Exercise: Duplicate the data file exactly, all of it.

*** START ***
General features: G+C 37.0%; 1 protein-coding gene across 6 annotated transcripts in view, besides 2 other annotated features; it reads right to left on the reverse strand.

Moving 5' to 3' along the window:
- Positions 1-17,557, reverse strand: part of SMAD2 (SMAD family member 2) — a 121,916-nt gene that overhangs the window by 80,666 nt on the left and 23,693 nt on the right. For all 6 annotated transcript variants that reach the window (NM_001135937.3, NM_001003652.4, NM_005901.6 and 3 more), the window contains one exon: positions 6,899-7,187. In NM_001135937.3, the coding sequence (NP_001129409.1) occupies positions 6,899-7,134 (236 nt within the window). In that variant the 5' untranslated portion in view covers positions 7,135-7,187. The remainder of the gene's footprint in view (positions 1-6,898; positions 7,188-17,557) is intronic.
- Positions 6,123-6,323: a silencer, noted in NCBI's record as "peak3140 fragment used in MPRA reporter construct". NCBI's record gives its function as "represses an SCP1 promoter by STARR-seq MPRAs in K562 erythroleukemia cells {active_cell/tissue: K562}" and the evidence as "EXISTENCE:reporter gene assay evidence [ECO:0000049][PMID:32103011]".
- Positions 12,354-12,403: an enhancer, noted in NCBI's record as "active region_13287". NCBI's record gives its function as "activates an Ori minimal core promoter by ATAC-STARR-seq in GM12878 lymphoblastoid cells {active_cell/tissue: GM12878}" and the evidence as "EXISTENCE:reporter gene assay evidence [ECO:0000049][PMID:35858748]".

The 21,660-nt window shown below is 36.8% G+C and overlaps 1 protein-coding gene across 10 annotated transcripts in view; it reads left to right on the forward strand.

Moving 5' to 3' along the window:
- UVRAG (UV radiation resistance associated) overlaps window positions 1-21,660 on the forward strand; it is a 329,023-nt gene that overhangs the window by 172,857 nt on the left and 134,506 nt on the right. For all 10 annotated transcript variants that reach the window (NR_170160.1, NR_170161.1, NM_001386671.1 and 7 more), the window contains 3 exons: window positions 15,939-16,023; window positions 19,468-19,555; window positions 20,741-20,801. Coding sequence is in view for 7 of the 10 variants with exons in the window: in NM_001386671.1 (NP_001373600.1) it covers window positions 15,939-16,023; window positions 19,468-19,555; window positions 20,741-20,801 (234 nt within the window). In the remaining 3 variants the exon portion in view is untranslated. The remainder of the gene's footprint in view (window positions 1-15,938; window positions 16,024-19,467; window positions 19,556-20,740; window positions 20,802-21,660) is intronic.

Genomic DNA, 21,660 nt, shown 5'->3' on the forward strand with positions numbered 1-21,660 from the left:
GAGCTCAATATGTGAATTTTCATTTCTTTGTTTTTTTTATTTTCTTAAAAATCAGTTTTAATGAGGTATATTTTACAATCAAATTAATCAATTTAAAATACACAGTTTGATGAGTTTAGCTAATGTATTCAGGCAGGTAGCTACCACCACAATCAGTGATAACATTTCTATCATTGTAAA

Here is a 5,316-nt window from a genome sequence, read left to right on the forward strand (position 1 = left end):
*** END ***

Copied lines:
General features: G+C 37.0%; 1 protein-coding gene across 6 annotated transcripts in view, besides 2 other annotated features; it reads right to left on the reverse strand.

Moving 5' to 3' along the window:
- Positions 1-17,557, reverse strand: part of SMAD2 (SMAD family member 2) — a 121,916-nt gene that overhangs the window by 80,666 nt on the left and 23,693 nt on the right. For all 6 annotated transcript variants that reach the window (NM_001135937.3, NM_001003652.4, NM_005901.6 and 3 more), the window contains one exon: positions 6,899-7,187. In NM_001135937.3, the coding sequence (NP_001129409.1) occupies positions 6,899-7,134 (236 nt within the window). In that variant the 5' untranslated portion in view covers positions 7,135-7,187. The remainder of the gene's footprint in view (positions 1-6,898; positions 7,188-17,557) is intronic.
- Positions 6,123-6,323: a silencer, noted in NCBI's record as "peak3140 fragment used in MPRA reporter construct". NCBI's record gives its function as "represses an SCP1 promoter by STARR-seq MPRAs in K562 erythroleukemia cells {active_cell/tissue: K562}" and the evidence as "EXISTENCE:reporter gene assay evidence [ECO:0000049][PMID:32103011]".
- Positions 12,354-12,403: an enhancer, noted in NCBI's record as "active region_13287". NCBI's record gives its function as "activates an Ori minimal core promoter by ATAC-STARR-seq in GM12878 lymphoblastoid cells {active_cell/tissue: GM12878}" and the evidence as "EXISTENCE:reporter gene assay evidence [ECO:0000049][PMID:35858748]".

The 21,660-nt window shown below is 36.8% G+C and overlaps 1 protein-coding gene across 10 annotated transcripts in view; it reads left to right on the forward strand.

Moving 5' to 3' along the window:
- UVRAG (UV radiation resistance associated) overlaps window positions 1-21,660 on the forward strand; it is a 329,023-nt gene that overhangs the window by 172,857 nt on the left and 134,506 nt on the right. For all 10 annotated transcript variants that reach the window (NR_170160.1, NR_170161.1, NM_001386671.1 and 7 more), the window contains 3 exons: window positions 15,939-16,023; window positions 19,468-19,555; window positions 20,741-20,801. Coding sequence is in view for 7 of the 10 variants with exons in the window: in NM_001386671.1 (NP_001373600.1) it covers window positions 15,939-16,023; window positions 19,468-19,555; window positions 20,741-20,801 (234 nt within the window). In the remaining 3 variants the exon portion in view is untranslated. The remainder of the gene's footprint in view (window positions 1-15,938; window positions 16,024-19,467; window positions 19,556-20,740; window positions 20,802-21,660) is intronic.

Genomic DNA, 21,660 nt, shown 5'->3' on the forward strand with positions numbered 1-21,660 from the left:
GAGCTCAATATGTGAATTTTCATTTCTTTGTTTTTTTTATTTTCTTAAAAATCAGTTTTAATGAGGTATATTTTACAATCAAATTAATCAATTTAAAATACACAGTTTGATGAGTTTAGCTAATGTATTCAGGCAGGTAGCTACCACCACAATCAGTGATAACATTTCTATCATTGTAAA

Here is a 5,316-nt window from a genome sequence, read left to right on the forward strand (position 1 = left end):